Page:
Being 100% self sufficient may sound like a lot of work, but it’s worked for d4vd thus far. Songs like “Bleed Out” and “Notes From a Wrist” display his innate songwriting ability, but also the bravery and vulnerability he has to pour his heart out through his lyrics.

“I feel like music is an extension of everybody that’s in the process of making it”, he says, which is something he’s realising the more he collaborates. “Even if I’m working with other artists, like when me and [The Kid] Laroi made “The Line”, you’re kinda tethered to these brains at this point. When I’m doing it myself, it’s just me and my phone, so it can be a good or bad thing.”

Alongside d4vd, The Kid Laroi’s debut album, The First Time, was stacked with features from Future, NBA YoungBoy, Central Cee, and more “The Line” caught fans off guard – d4vd is becoming more and more known, but having a song on one of the most touted hip hop albums of the past couple of years elevates you to new levels. 

“I was on a recording trip in LA and he texted me, ‘Yo are you in LA?’ I was starstruck, but I said, ‘Yeah, I’m here,'” d4vd says about the collaboration. “He said, ‘Pull up to the studio real quick. Have you listened to Elliot Smith? I’m working on my album right now, and I want to make an Elliot Smith song.’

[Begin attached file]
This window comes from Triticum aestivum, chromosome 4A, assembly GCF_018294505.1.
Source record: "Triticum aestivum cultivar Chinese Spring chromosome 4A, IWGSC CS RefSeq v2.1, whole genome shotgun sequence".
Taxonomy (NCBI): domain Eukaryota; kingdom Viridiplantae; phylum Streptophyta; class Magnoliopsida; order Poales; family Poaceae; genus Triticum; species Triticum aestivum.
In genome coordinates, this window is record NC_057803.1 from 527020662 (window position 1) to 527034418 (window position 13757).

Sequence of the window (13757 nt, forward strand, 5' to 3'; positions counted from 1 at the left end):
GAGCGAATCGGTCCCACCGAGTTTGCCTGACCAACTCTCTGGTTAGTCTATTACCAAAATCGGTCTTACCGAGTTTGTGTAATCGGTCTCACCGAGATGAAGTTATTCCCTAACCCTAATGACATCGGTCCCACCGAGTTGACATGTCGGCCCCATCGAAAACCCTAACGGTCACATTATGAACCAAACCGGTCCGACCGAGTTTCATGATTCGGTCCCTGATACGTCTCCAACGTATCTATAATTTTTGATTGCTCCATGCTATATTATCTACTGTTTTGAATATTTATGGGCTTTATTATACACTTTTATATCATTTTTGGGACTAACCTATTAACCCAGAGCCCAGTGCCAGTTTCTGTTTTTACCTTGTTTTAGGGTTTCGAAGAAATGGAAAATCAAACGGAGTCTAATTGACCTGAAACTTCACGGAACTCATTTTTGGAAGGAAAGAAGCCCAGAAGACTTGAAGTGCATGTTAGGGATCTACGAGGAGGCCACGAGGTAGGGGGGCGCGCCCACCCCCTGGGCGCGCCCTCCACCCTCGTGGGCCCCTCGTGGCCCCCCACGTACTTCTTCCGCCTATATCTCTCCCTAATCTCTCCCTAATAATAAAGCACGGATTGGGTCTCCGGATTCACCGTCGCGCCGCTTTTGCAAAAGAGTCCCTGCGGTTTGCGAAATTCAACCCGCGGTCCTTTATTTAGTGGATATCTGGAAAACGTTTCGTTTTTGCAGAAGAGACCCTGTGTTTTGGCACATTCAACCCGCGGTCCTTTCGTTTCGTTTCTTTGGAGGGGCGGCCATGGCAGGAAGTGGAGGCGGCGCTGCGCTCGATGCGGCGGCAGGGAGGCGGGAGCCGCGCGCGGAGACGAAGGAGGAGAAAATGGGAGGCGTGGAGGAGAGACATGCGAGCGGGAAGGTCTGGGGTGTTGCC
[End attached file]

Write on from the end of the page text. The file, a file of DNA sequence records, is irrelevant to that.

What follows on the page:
“So we get in the studio and we’re bouncing ideas off each other, but nothing is working. We’re spitballing, have about four unfinished songs, and I ended up going home. A couple days later, he was like, ‘Yo, I think I got it,’ and he played me “The Line”. I went to the nearest studio and laid my verse down and sent it right back on the same day.”

With two EPs released in 2023 alone, Petals to Thorns and The Lost Petals, one could put d4vd’s success down to an old saying: “you get what you put in.”

Hopefully a full album will be on the way soon, but first, d4vd is heading to Australia and New Zealand to perform at Laneway 2024 (it will be his second appearance in Australia). The iconic festival’s lineup features big names like Stormzy, Steve Lacy, and AJ Tracey this year, but it’s testament to d4vd’s preternatural talent that he’s already one of the main draws for fans. 

Being unafraid to try new things yet still staying authentic to yourself is a quality that should be celebrated, especially in younger artists like d4vd. It’s a considered attitude that belies the musician’s age, and it’s why he knows when to be critical of his own sound even at this early stage of his career. 

“I’ve always wanted to be viewed as a guy that you feel like you’re listening to a band, essentially, but it’s one artist. And I kind of lost that,” d4vd concedes. “I kind of got a little a little too poppy here and there, and a little bit too R&B- leaning here and there. But I think what I was best at in 2022 wasn’t making everything for one genre. And I’m trying to bring that back.”

D4vd’s The Lost Petals EP is out now. More information about Laneway 2024 can be found here